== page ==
Today, we humans are rapidly losing our ability to lovingly and constructively relate with one another, and it is damaging us more deeply than we realize. We should change this.
The New Testament gives us more than fifty “one another” commands, and if we actually practiced them, the entire ethos of our national, political, and cultural conversations would improve. Here are some of these “one another” commands:
- Love one another. (John 13:34)
- Accept one another. (Romans 15:7)
- Honor one another above yourselves. (Romans 12:10)
- Be devoted to one another. (Romans 12:10)
- Build one another up. (Romans 14:19)
- Live in harmony with one another. (Romans 12:16)
- Admonish one another. (Colossians 3:16)
- Serve one another. (Galatians 5:13)
- Bear one another’s burdens. (Galatians 6:2)
- Forgive one another. (Ephesians 4:2)
- Submit to one another. (Ephesians 5:21; 1 Peter 5:5)
- Consider others better than yourselves. (Philippians 2:3)
- Be kind and compassionate to one another. (Ephesians 4:2)
- Be patient with one another. (Ephesians 4:2; Colossians 3:13)
- Encourage one another. (1 Thessalonians 5:11)
If we approached all people this way—both the people we passionately agree with and the people we vehemently disagree with—we could have healthier debate, more creative problem solving, and more expansive solidarity for the needs of the world around us.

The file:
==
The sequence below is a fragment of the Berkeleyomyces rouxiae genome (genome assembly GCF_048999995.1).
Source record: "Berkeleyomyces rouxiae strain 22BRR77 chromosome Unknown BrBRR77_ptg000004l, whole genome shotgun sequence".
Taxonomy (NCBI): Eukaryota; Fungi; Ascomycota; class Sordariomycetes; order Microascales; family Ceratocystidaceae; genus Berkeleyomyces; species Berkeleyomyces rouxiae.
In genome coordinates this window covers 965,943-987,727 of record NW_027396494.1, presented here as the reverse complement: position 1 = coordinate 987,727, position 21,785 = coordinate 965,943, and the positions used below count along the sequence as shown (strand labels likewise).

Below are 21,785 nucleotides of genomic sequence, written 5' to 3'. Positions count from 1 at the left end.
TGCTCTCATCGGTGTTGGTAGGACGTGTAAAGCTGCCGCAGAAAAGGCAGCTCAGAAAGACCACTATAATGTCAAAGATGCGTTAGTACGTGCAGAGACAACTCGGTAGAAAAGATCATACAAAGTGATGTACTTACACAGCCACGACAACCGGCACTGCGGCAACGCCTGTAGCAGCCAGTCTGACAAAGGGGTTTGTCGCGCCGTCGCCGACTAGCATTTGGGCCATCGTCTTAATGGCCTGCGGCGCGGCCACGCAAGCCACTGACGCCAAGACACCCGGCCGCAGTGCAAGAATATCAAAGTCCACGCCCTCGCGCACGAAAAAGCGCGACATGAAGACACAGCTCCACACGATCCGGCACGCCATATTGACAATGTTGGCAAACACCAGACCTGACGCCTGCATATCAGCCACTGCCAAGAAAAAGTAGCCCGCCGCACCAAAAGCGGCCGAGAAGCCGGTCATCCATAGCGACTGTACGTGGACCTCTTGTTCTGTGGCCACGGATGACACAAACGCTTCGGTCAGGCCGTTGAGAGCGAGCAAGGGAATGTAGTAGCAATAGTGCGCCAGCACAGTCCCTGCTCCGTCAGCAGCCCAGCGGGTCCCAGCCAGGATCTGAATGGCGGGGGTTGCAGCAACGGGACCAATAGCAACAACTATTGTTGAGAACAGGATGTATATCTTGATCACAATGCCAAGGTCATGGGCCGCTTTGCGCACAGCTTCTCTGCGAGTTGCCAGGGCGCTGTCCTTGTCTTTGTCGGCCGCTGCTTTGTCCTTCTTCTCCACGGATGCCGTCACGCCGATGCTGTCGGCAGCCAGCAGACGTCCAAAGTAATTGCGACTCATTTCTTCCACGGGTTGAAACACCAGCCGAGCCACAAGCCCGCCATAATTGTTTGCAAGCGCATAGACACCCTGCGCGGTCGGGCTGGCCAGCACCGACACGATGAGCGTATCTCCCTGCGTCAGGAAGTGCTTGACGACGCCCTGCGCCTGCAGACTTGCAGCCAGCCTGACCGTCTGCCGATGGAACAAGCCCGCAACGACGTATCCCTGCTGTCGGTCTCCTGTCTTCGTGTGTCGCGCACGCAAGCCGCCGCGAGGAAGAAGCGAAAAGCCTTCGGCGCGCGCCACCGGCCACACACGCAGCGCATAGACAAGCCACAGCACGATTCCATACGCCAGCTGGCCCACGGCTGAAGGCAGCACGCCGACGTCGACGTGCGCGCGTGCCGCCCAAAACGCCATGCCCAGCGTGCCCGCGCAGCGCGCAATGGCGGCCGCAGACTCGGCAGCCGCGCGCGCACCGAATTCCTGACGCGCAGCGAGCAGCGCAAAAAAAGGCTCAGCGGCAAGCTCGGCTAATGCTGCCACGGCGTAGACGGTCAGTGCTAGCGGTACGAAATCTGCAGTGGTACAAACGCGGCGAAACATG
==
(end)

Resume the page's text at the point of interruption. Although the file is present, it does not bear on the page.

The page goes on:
I don’t have to be your best friend or ally to treat you with love and respect. Jesus took these “one another” commands so seriously that He actually told His followers to love their enemies, bless the people who curse them, do good to those who hate them, and pray for the ones who would persecute them (Matthew 5:44). Those are big commands. They are big enough to change the world.
So, let’s do better. Let’s refuse to sink into either the vitriol or the malaise of our times. Let’s rise. And let’s increasingly model a better way of living with one another.